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Educational Outreach Nugget

One teacher's RET experience: Building a viscometer and using It in the classroom

Kristy Beauvais, a physics teacher at Concord-Carlisle High School in Concord, MA, spent seven weeks during the summer of 2002 at the Center for Materials Science and Engineering (MIT MRSEC) as a participant in the Centerís Research Experience for Teachers program. Over the summer, she joined Prof. Steven Leebís research group to design and construct several variable temperature viscometers. In the course of doing so, Ms. Beauvais became familiar with and participated in the engineering process, including the initial design, prototype, modification and assembly. She increased her knowledge of basic electronics, became familiar with the life cycle of a circuit (schematic design, breadboard prototype, layout and population of a printed circuit board) and used the viscometer to investigate the temperature dependence of the viscosity of a variety of materials.

During the 2002-2003 academic year, Ms Beauvais used six of the viscometers with her high school physics students to collect data and create graphs of viscosity as a function of temperature for water, honey, and Pluronic (a commercial polymeric material). Students confirmed their initial hypotheses and concluded that while the viscosity of water is not essentially dependent on temperature, the viscosity of honey decreases with temperature. The viscosity of the Pluronic actually decreased with temperature, a property unique to few fluids.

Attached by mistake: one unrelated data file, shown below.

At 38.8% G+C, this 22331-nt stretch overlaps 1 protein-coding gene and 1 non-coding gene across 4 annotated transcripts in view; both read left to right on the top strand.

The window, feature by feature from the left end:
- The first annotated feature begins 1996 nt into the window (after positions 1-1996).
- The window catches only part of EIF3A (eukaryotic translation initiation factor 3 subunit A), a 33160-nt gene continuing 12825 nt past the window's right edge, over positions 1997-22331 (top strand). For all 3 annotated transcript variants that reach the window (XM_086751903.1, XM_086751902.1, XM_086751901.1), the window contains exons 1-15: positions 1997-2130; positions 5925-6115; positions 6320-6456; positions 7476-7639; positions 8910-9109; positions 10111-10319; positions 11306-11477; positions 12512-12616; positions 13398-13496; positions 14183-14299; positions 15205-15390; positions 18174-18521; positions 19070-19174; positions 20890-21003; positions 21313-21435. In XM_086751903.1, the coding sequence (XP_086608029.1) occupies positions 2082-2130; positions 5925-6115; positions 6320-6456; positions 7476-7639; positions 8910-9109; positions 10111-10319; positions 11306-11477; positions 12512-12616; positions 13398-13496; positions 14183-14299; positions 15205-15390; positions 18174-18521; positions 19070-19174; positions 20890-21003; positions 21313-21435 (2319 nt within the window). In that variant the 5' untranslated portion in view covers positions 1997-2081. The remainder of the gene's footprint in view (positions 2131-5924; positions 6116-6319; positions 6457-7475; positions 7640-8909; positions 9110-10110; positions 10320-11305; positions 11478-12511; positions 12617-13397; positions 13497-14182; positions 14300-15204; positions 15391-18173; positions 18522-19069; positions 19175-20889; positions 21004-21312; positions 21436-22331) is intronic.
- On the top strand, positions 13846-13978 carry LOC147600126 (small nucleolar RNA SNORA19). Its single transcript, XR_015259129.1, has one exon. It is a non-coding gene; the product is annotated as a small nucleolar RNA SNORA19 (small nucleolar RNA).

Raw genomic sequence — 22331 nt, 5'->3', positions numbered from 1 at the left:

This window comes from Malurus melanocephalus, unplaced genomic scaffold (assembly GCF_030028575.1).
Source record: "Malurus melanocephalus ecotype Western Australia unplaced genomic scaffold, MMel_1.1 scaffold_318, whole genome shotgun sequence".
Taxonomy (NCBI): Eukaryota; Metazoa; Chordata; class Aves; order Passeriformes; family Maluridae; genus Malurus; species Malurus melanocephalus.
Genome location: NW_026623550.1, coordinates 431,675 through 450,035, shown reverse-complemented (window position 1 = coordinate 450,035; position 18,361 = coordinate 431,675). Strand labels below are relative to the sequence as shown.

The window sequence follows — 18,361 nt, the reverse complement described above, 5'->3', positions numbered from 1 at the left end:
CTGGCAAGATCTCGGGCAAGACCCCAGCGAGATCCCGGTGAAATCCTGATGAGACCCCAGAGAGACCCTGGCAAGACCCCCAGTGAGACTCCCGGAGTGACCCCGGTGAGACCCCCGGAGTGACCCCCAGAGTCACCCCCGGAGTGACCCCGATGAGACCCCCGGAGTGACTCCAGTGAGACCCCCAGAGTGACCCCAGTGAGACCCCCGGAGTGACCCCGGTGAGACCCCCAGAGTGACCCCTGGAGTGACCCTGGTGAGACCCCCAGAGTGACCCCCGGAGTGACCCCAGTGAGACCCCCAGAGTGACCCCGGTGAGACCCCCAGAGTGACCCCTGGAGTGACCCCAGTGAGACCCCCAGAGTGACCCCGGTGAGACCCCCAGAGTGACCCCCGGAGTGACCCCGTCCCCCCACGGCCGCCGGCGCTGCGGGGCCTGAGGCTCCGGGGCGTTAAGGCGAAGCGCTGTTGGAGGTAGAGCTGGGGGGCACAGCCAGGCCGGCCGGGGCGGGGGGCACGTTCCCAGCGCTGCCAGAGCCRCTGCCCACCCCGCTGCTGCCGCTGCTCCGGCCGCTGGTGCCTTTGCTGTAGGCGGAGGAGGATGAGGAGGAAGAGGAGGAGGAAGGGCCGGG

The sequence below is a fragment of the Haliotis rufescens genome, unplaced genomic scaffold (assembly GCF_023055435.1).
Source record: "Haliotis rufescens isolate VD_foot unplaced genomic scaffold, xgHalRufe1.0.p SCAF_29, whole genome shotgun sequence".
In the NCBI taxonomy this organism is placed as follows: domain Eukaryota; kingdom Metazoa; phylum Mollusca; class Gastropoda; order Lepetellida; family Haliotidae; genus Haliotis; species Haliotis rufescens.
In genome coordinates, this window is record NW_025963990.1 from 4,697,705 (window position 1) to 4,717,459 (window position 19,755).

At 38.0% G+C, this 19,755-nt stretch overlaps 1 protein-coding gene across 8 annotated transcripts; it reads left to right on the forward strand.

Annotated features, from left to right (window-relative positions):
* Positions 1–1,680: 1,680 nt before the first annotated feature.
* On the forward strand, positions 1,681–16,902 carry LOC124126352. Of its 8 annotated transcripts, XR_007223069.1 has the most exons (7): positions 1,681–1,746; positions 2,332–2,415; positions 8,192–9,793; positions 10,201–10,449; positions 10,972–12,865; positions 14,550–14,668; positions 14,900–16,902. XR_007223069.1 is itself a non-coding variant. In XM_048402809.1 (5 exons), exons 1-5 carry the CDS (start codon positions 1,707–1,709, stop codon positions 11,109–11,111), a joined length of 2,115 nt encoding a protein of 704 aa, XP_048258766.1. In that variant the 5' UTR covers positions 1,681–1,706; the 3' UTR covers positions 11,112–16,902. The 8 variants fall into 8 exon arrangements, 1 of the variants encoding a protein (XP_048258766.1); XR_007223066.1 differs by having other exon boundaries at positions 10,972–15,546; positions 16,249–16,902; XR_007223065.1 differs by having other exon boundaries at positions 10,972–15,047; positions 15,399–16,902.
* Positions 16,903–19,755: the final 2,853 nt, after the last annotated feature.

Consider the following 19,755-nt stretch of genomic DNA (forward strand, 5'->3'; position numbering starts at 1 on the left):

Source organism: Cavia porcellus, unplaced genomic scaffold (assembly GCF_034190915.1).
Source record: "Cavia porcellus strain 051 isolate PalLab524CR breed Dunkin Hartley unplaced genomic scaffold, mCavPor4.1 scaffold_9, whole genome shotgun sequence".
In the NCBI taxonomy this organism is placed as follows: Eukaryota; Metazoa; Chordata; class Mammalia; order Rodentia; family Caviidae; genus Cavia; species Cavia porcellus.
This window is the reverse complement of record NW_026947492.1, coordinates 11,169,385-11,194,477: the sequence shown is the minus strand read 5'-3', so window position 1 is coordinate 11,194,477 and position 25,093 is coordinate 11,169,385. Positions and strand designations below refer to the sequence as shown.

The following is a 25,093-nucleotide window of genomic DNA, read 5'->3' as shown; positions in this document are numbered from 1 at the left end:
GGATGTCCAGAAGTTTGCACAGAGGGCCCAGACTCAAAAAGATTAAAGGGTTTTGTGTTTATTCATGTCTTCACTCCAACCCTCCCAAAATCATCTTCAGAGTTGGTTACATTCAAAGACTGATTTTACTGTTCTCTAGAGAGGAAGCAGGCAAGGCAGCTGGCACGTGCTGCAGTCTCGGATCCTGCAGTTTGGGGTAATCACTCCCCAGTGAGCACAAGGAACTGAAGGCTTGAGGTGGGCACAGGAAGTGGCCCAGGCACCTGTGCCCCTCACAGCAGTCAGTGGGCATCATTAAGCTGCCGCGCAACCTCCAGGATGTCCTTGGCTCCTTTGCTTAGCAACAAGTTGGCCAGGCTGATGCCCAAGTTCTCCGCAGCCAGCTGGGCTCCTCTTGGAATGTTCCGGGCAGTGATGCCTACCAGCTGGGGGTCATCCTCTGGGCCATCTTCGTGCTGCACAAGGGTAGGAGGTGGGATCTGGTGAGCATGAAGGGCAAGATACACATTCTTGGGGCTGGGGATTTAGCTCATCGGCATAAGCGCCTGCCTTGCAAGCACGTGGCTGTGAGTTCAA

Ms. Beauvais reports, "Students were very interested in the polymer material and enjoyed the hands-on approach to learning about how the structure of a fluid can determine its properties. They were also very interested in the fact that I was part of the research team that designed and assembled the viscometers."

Ms. Beauvais is back at CMSE this summer for the second part of her RET program. Drawing on what she learned last year in the course of designing and building the viscometers and then in using the them in her own teaching, she will create instructional materials for using the viscometers in the classroom. The ultimate goal is to create a unit composed of the viscometers and companion teaching guide that CMSE will lend to area high school teachers.

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